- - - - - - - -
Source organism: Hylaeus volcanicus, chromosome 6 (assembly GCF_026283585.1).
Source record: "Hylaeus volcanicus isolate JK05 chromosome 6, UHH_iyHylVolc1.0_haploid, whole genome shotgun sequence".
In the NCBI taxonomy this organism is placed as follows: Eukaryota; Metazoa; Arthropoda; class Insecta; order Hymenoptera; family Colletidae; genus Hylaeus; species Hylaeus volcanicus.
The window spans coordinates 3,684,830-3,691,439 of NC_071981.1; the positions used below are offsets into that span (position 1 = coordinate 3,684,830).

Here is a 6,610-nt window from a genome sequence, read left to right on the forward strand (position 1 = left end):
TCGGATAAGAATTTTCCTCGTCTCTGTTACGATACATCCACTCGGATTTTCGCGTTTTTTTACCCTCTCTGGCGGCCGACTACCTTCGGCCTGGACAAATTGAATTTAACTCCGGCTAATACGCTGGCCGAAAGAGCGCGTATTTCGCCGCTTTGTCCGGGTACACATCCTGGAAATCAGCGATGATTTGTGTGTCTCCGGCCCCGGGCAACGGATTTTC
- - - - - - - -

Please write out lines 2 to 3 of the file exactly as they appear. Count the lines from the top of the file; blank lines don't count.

Source record: "Hylaeus volcanicus isolate JK05 chromosome 6, UHH_iyHylVolc1.0_haploid, whole genome shotgun sequence".
In the NCBI taxonomy this organism is placed as follows: Eukaryota; Metazoa; Arthropoda; class Insecta; order Hymenoptera; family Colletidae; genus Hylaeus; species Hylaeus volcanicus.